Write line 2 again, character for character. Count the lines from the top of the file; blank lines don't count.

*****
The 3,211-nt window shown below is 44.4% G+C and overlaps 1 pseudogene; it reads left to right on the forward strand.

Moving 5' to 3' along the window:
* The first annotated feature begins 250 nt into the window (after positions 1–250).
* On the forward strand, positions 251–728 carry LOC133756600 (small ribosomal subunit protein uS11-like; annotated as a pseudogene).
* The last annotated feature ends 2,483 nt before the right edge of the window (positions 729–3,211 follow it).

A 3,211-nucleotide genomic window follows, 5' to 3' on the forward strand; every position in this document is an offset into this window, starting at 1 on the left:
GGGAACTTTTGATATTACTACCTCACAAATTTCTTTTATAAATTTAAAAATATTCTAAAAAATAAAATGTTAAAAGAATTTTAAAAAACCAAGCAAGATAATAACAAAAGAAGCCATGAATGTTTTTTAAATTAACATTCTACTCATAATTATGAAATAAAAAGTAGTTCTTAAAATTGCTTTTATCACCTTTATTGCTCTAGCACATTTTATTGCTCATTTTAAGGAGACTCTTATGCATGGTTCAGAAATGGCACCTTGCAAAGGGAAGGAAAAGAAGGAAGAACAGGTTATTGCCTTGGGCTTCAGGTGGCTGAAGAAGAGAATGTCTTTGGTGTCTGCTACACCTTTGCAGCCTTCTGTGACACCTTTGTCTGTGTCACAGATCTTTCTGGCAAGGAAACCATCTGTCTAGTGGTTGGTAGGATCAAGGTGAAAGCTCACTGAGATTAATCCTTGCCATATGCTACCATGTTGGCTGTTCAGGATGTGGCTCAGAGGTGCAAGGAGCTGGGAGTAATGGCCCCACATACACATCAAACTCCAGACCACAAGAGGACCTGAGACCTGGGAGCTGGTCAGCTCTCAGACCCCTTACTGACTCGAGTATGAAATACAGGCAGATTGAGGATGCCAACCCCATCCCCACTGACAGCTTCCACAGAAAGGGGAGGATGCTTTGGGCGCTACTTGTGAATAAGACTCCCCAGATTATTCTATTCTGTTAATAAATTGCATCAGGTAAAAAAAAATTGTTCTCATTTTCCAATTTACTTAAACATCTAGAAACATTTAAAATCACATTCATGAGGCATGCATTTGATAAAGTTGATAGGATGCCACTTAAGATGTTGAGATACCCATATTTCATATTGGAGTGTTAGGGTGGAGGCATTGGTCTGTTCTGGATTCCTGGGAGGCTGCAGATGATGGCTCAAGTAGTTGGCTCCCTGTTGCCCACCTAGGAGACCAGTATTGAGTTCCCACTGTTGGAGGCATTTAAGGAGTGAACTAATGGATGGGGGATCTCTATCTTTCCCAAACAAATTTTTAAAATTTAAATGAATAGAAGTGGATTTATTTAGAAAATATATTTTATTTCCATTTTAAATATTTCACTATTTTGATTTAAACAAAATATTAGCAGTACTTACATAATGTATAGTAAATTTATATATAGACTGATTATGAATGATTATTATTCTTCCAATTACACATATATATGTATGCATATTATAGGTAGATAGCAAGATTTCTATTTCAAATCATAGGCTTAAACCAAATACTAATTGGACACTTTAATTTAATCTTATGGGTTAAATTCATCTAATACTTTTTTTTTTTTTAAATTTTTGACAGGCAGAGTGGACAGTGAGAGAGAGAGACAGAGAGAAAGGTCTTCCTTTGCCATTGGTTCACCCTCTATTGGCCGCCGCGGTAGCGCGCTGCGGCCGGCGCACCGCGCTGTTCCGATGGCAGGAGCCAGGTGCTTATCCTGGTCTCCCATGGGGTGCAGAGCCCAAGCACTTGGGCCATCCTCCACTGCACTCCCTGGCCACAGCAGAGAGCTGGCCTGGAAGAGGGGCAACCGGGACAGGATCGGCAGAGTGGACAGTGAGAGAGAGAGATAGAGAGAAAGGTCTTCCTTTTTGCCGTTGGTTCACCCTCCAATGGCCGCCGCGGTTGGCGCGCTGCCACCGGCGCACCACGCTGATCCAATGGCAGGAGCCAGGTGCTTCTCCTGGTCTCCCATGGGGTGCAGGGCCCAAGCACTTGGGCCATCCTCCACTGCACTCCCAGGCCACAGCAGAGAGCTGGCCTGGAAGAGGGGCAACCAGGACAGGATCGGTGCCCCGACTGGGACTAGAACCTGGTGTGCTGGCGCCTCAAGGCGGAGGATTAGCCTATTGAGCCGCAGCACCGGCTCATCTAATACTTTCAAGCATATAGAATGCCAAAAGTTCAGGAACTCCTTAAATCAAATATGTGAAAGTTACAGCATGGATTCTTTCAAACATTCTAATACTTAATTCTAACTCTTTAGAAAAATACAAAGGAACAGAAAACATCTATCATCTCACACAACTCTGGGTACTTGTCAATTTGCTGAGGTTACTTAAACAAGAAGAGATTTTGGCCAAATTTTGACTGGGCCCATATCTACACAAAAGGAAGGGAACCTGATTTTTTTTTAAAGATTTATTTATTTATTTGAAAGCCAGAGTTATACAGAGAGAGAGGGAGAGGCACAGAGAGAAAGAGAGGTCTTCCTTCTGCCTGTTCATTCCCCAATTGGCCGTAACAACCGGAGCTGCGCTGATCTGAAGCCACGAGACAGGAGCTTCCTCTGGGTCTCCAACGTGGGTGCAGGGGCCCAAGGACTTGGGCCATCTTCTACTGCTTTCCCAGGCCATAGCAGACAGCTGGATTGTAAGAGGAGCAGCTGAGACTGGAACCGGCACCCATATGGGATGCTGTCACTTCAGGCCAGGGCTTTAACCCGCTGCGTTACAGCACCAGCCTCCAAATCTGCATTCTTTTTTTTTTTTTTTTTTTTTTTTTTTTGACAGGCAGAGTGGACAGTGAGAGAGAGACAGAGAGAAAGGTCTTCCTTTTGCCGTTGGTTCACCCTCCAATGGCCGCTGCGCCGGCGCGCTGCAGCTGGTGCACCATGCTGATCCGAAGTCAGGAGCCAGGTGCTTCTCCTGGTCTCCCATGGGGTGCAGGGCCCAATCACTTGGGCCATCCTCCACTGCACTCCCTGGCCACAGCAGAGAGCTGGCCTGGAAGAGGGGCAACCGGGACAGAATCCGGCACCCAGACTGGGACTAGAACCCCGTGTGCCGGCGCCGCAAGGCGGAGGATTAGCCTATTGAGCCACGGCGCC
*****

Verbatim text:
Moving 5' to 3' along the window: